This week on theamericanconservative.com, James Pinkerton pined for the One Nation conservatism of Coolidge, Lincoln, and Disraeli, R.J. Stove explored the politics of the death penalty in the Commonwealth of Nations, and Jordan Bloom excavated the Institute of Peace’s shoddy historic preservation efforts. Daniel Larison forecasted the GOP’s future post-2012, and Daniel McCarthy explained the refusal of some conservatives–and TAC in particular–to embrace Mitt Romney.
We also welcomed Alan Jacobs to The American Conservative. Jacobs introduced himself, set out a comments policy, and reflected upon Thomas Nagel’s review of Alvin Plantinga’s new book Where the Conflict Really Lies.
Scott Galupo reacted to the leaked Romney fundraiser video bombshell, and Larison continued to critique Romney’s attempt to gain politically from the attacks on U.S. missions in Cairo and Libya. W. James Antle III was similarly critical of what he described as Romney’s “over-reach”. Rod Dreher widened the issue to reflect on the lack of accountability within the GOP on foreign policy issues.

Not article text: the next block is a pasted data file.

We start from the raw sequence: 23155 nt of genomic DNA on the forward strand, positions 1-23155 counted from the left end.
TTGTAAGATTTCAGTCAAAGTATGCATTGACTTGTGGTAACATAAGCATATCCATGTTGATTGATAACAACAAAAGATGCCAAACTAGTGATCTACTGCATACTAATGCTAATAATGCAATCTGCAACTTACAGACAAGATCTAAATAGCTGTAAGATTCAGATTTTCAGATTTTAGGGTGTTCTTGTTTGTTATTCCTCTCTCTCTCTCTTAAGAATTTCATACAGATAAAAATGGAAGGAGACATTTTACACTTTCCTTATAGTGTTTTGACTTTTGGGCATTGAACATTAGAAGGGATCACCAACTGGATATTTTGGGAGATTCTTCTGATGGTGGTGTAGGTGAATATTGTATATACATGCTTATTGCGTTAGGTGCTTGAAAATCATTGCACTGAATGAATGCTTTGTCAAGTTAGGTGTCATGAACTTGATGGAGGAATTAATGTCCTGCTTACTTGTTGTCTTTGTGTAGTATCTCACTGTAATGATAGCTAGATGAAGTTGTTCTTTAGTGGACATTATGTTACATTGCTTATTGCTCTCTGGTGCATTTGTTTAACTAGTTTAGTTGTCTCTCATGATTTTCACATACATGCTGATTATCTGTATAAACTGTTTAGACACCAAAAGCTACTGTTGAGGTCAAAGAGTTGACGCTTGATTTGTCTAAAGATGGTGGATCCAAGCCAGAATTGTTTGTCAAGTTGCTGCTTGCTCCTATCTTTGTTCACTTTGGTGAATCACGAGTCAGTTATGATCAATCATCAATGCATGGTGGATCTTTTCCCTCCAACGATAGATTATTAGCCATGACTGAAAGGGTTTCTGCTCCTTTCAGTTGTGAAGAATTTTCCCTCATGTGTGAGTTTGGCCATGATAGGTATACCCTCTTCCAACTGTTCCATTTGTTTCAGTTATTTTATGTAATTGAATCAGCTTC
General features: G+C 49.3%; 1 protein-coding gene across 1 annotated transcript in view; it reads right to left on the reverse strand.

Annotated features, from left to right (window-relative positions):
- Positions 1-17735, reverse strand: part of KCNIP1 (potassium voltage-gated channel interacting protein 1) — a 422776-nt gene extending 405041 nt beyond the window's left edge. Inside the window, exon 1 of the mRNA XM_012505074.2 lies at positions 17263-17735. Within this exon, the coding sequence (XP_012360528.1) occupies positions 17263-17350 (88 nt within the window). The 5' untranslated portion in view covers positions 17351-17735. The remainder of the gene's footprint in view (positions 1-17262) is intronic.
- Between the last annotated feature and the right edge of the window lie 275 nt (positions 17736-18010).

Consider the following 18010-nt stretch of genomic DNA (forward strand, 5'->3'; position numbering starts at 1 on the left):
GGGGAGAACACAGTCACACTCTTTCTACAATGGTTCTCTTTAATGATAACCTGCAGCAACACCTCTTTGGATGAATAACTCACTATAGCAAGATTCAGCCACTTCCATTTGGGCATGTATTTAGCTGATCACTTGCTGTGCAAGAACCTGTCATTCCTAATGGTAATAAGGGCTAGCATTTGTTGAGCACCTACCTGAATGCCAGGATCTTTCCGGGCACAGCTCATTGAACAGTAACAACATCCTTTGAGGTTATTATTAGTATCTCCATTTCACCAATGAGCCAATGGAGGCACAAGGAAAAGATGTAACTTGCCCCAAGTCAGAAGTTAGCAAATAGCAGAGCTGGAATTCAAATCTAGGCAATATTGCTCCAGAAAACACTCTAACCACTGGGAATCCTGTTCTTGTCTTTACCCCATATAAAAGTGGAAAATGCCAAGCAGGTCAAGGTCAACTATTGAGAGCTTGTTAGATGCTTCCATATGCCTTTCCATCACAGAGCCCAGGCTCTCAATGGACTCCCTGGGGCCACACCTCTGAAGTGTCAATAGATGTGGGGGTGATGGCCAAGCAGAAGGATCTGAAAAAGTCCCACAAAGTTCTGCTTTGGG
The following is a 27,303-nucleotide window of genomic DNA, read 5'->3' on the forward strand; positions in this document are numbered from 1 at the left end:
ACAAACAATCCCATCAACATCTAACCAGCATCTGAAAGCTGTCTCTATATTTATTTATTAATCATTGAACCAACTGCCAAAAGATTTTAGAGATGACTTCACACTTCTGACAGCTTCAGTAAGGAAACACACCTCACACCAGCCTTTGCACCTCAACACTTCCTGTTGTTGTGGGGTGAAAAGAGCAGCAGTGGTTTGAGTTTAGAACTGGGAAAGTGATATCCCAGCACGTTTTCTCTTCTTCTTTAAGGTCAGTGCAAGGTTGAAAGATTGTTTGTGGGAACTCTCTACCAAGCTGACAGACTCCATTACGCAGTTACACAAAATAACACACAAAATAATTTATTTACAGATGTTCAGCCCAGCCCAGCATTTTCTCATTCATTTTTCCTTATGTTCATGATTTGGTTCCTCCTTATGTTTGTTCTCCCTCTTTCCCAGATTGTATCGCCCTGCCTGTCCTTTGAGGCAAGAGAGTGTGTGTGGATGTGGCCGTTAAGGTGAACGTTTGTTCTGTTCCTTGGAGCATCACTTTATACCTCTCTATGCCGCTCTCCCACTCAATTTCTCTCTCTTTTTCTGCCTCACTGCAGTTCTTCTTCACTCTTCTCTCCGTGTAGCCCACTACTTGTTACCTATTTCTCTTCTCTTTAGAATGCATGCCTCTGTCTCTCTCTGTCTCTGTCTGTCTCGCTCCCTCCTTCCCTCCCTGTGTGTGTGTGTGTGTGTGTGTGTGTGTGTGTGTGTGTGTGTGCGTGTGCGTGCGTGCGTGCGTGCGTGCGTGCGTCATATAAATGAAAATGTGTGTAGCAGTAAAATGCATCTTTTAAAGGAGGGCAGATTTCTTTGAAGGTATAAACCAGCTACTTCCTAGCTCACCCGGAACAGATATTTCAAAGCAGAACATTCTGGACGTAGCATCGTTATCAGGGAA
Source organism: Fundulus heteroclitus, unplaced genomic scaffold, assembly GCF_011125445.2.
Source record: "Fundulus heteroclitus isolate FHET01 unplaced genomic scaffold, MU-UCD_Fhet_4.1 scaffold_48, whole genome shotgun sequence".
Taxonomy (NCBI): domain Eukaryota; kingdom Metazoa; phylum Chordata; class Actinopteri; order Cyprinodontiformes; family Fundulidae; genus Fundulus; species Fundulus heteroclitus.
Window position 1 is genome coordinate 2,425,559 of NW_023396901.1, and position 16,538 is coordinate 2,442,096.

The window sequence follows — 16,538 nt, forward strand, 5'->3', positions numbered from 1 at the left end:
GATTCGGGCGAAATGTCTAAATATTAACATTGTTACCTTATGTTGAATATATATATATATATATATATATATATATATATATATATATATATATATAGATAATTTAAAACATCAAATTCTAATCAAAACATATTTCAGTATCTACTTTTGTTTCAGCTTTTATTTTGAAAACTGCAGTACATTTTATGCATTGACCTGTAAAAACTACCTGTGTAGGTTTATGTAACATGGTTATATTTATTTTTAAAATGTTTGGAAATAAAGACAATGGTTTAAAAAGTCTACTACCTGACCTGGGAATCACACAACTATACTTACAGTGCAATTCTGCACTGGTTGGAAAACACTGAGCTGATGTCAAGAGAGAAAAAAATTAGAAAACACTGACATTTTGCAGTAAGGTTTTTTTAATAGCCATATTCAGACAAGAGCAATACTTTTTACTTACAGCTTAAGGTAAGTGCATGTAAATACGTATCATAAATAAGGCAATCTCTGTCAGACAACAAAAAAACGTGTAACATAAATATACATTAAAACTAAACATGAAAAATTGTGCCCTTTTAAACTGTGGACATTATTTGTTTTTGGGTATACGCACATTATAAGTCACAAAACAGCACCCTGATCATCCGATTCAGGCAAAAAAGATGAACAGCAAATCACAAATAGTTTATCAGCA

Samuel Goldman revealed that Romney’s base is concentrated in those parts of the country ”where large numbers of households pay no net federal income tax.” Larison emphasized this point and predicted that the GOP would fail to adapt to new realities in the wake of its likely defeat in the presidential election. Galupo questioned Romney’s class-warfare rhetoric and argued that that middle-class Americans also benefit from federal spending, and Dreher highlighted David Brooks, Rusty Reno, and Iain Murphy’s criticisms of Romney’s leaked remarks.
Larison argued that “the GOP is running on nothing” and that a “Romney administration would represent the return to most of what went wrong with the right during the Bush years.” He also responded to Dreher’s post on the prospect of a GOP civil war.
Wick Allison reflected on the chances of the GOP losing the house, and Scott McConnell noted that Bibi Netenyahu’s interventions might be the most blatant ever made by a foreign leader in an American election.